It’s still unclear how the OECD’s approach to fractional apportionment would deal with intangibles. The formula includes traditional keys like sales, payroll and assets, with the addition of users. It is possible that intellectual property (IP) and other intangibles would be classified under ‘assets’ but this is yet to be clarified.
“We as academics have the luxury of sitting in ivory towers and thinking about these policy issues for a long time. The OECD doesn’t have this luxury,” said Michael Devereux, professor of tax law and chair of the Oxford International Tax Group.
Devereux and Vella founded the group in 2013 with fellow academics Alan Auerbach and Wolfgang Schön, as well as IMF Economist Michael Keen and Paul Oosterhuis, partner at Skadden, Arps, Slate, Meagher & Flom.
The Oxford International Tax Group is best known for its flagship policy of a destination-based cash flow tax (DBCFT) and the RPA-I system would be a step towards this ideal.
“When it comes to tax avoidance, the RPA-I system reduces the hardest problems of transfer pricing,” Vella said. “Namely debt-shifting and profit shifting by relocating IP in low-tax jurisdictions.”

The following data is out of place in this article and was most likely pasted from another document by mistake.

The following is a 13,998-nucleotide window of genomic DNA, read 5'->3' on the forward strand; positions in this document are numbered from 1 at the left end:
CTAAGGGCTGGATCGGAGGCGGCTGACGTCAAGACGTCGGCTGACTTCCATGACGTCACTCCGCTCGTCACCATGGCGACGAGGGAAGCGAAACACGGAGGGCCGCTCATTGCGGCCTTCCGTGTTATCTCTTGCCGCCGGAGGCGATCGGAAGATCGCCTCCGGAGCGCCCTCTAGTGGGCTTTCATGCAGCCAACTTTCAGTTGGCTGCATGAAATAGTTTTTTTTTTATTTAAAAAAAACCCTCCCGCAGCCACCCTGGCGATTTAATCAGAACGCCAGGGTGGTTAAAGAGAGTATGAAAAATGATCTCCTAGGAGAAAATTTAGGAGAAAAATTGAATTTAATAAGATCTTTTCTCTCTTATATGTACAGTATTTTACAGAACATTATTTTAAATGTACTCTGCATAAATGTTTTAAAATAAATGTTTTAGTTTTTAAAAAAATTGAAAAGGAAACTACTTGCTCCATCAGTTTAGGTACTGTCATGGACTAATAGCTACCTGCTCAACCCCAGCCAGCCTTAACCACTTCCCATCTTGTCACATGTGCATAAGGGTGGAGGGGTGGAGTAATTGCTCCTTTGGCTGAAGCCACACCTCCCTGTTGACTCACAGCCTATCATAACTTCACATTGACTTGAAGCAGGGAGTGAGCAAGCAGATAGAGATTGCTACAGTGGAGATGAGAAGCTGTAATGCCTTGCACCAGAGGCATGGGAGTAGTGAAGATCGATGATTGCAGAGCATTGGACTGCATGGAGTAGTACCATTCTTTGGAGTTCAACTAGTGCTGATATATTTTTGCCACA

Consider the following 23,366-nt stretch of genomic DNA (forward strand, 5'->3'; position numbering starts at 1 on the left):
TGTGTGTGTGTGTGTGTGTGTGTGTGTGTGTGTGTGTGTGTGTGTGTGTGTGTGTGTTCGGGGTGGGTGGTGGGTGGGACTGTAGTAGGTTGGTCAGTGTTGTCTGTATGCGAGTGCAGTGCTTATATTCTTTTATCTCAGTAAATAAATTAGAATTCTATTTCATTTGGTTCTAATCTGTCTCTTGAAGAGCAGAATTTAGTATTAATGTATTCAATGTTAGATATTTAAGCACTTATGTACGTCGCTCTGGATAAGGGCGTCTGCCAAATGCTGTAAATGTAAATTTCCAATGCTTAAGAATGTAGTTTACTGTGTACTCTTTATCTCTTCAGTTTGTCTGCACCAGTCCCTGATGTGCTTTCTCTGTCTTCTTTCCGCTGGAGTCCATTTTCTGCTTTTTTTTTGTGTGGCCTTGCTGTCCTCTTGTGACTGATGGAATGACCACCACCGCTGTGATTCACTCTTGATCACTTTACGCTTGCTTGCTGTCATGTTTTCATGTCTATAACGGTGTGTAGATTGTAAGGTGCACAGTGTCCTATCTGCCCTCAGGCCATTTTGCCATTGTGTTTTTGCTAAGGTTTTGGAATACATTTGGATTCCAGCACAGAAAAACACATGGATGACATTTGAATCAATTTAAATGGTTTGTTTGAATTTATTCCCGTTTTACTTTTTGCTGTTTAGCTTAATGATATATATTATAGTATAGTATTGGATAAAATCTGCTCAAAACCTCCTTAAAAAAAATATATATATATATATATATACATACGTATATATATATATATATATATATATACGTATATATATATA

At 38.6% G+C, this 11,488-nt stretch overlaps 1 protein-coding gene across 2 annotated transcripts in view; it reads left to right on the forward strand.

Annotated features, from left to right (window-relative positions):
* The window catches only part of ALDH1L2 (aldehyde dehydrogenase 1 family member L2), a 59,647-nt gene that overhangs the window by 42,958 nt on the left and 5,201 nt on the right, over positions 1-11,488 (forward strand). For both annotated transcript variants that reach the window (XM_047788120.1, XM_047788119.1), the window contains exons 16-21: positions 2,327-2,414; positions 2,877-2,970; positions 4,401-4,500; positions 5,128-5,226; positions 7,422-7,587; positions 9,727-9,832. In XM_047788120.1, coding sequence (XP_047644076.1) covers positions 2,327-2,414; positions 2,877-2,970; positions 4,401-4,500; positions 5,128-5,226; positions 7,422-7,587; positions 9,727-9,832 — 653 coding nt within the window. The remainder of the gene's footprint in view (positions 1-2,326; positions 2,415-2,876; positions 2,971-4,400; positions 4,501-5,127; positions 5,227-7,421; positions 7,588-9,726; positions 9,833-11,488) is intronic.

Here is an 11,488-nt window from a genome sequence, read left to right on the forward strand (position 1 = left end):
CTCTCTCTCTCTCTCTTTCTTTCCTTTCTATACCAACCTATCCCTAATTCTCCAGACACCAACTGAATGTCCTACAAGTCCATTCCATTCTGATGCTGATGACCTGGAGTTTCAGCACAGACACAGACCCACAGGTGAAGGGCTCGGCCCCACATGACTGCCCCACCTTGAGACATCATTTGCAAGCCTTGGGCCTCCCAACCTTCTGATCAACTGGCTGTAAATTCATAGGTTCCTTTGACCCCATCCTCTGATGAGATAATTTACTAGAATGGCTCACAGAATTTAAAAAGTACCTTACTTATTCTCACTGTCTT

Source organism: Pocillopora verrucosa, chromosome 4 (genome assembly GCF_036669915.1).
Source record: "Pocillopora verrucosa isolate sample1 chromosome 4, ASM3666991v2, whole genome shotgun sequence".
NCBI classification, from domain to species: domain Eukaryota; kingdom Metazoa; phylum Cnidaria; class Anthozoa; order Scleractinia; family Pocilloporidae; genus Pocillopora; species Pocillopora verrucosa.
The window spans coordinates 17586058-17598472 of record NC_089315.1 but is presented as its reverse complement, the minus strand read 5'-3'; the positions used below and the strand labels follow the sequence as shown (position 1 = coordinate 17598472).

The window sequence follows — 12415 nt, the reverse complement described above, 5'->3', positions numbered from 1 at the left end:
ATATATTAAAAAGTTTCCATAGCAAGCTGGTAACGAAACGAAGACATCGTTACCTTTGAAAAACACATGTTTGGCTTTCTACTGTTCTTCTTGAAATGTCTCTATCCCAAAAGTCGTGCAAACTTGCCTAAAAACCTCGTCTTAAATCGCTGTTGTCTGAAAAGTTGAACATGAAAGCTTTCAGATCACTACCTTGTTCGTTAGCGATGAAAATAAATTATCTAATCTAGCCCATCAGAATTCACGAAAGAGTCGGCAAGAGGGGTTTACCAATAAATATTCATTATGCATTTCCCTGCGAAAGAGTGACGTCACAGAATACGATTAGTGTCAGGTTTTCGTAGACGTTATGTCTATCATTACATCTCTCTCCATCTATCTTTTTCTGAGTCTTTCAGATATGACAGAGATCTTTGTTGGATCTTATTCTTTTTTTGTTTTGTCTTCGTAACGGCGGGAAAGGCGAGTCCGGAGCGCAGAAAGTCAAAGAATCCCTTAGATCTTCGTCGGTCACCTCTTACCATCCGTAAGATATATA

“Though there are still some clear ways to shift profits against the RPA-I,” he continued. “You could route sales through a third party independent distributor in a low-tax jurisdiction. So we need to think about that.”
In many ways, the RPA-I proposal is halfway between the existing system and a destination-based cash flow model. The DBCFT was briefly on the agenda in the US, but the Republicans dropped the policy in favour of anti-abuse measures more in line with OECD recommendations.
Even still, the dynamics of international tax reform are more unpredictable than ever before. Radical ideas that were once marginal are now mainstream. This is one reason why reallocating residual profits by income source might not just be a part of future policy.
Business leaders are still playing the waiting game, while policymakers argue about the details. What companies fear is that the OECD will not find a digital tax solution rooted in sound principles. If this is the case, the organisation could be launching BEPS 3.0 in years to come.